Dude, you know all about Deltron 3030, right???? They’re like the older brother of the Gorillaz that has always been overshadowed by their younger, more popular broseph. In 2000, Dan the Automator, Del the Funky Homosapien and Kid Koala (the first two being Gorillaz album #1 collaborators) formed like voltron and came up with a masterful eponymous concept album about a dystopian future. It’s basically hip-hop’s Pink Floyd’s The Wall. 9reals, it’s that good (for hip-hop). And then what? Nothing, literally NOTHING. 13 years passed and they finally decided to follow-up album #1 with #2 – The Event II, which not only continues on the same bad future theme, but also on the same rAWEsomeness in all around musical craftsmanship + a who’s who of coolness for guest starringness – Damon Albarn, Mike Patton, Zack De La Rocha, Emily Wells, Jamie Cullum, Mary Elizabeth Winstead (and her HEAVENLY voice) + (pointless) interstitial skits from David Cross, Amber Tamblyn, Joseph Gordon-Levitt, David Chang and the Lonely Island boys (theirs is worth skipping every time it plays cause they are unfunny like Nazis)
Don’t remember if the original album was ever toured, but I remember not having the chance to ever see the 3030ers live, and would jump at the first opportunity to do so. That day finally came, and boy was it well worth the wait. Supported by a 16-piece orchestra, Dan, Del & Kid took their concepts and put them into overly-good practice. Kid’s beats were sick, and Del’s voice, clear to hear (a rarity in a hip-hop show), was even sicker, while Dan automated the rawking orchestra by conducting all the madness. This was a big big big show that deserved an even bigger venue. The Highline Ballroom juss can’t handle something of this magnitude. Deltron 3030 should be playing the likes of MSG or Radio City, and if they did, they should do it with a symphony CAUSE THIS SH!T IS SYMPHONIC, YO!!!
Setlist – State of the Nation / 3030 / Things You Can Do / Positive Contact / Stardate / The Return / City Rising From The Ashes / Nobody Can / Mastermind / Melding of the Minds / The Agony (Kid Koala Solo) / Virus / My Only Love / Memory Loss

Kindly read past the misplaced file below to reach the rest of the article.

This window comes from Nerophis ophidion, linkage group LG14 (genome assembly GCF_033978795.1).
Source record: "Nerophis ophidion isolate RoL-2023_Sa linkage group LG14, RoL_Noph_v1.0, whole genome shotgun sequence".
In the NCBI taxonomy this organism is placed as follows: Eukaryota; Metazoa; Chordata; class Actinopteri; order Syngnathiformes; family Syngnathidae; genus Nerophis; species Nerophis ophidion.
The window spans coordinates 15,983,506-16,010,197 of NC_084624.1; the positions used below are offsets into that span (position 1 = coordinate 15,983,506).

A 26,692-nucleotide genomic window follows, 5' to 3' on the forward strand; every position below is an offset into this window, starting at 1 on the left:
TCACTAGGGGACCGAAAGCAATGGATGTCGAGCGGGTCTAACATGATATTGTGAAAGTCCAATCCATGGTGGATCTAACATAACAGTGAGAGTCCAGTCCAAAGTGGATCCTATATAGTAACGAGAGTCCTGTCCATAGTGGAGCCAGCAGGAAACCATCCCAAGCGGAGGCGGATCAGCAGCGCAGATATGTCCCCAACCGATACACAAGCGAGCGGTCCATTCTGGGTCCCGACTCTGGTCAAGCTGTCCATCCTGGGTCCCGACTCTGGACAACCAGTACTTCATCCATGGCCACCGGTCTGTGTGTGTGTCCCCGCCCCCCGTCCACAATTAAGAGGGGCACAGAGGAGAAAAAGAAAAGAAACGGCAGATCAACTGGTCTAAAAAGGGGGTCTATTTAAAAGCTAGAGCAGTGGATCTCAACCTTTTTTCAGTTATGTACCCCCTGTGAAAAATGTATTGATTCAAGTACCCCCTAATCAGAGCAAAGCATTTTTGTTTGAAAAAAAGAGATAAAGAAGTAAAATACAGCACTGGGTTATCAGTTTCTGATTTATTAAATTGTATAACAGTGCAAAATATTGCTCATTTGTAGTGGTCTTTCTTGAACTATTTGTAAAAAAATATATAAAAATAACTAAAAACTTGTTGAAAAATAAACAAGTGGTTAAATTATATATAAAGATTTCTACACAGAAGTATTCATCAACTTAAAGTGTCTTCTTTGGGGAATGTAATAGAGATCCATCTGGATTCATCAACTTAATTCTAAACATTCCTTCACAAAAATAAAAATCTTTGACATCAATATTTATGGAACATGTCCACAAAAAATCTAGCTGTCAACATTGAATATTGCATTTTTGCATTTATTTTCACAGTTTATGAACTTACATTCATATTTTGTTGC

Encore – Do You Remember / Clint Eastwood (YESSSSSSSSSSSSSSSSSSSSSSSSSSSS!!!!! but why couldn’t they get Damon to show up???)
Fetch Clay, Make Man
New York Theater Workshop
I know you know who Muhammad Ali is, but how about Stepin Fetchit????? As a movie buff, it almost pains me to say that I knew NOTHING about the first black man to ever receive a screen credit! Fetchit (real name Lincoln Perry) was a trailblazer, but also a controversial figure. The roles he typically played were of a lazy black man. Those were the only roles Hollywood allowed him to play, and so he went with it, and made a career out of it, until he didn’t have much of a career. By the time the civil rights movement was in full force, he was basically nothing, and his own people looked down at him for what he had done to further stereotype the existing stereotypes
Anywho, as a big man of his time, Fetchit knew boxer Jack Johnson – aka the first African-American heavyweight champion – and newly-minted heavy weight champ, and Nation of Islam convert Muhammad Ali wanted to know Johnson’s boxing secrets – specifically his ‘anchor punch’ – and so he brought Fetchit into his inner circle as a secret strategist, before his rematch with Sonny Liston in 1965
This is the subject of the mos eggsalad play Fetch Clay, Make Man, a knockout look at the crossroads when a new black identity in America was being forged, with Ali at the forefront, and moving away from the one Fetchit represented in the times leading up to it. Ray Fisher went all in as Ali, and K Todd Freeman frees Fetchit from his own ghosts, giving the man some depth and understanding. Supporting, most strongly is Nation of Islamer John Earl Jelks + Richard Masur (the guy who played a dad in every 80s movie) as Hollywood mogul William Fox
The play ended its run, but it should be turned into a movie cause I said so
You remember the DC Beltway sniper attacks of 2002, right???? Honestly, it’s best to forget about the horrible horribleness that happened, but now I can’t stop thinking about it, after catching the Alexandre Moors directed / RFI Porto written powerful account of how John Allen Muhammad and Lee Boyd Malvo got from point A to the point of no return – senseless murders of innocent people, and terrorizing a region, and in turn, a nation
What were Muhammad and Malvo’s motivations? That’s not clearly stated in Blue Caprice (named after the make of car that ultimately became their killing machine), but their motivations were never clearly made in real life either. And does their motivation even really matter? What’s done is done, and it’s hard to make sense of any of it
Muhammad was endlessly bitter about the custodial loss of his children to his ex-wife. He met a basically abandoned Malvo in Antigua, took him under his wing, and back to America. He was good for Malvo, until the surrogate father figure turned him into a sniper, bent on creating death and chaos. Watching the transformation of these drifters into killers, embodied by incredible performances by both Isaiah Washington and Tequan Richmond, is a sight to be seen, and to be feared. Adding solid support is Tim Blake Nelson, and when does he not add solid support in anything he’s in??
Verdictgo: mos def mos def mos def Jeepers Worth A Peepers
and until next thyme the balcony is clothed…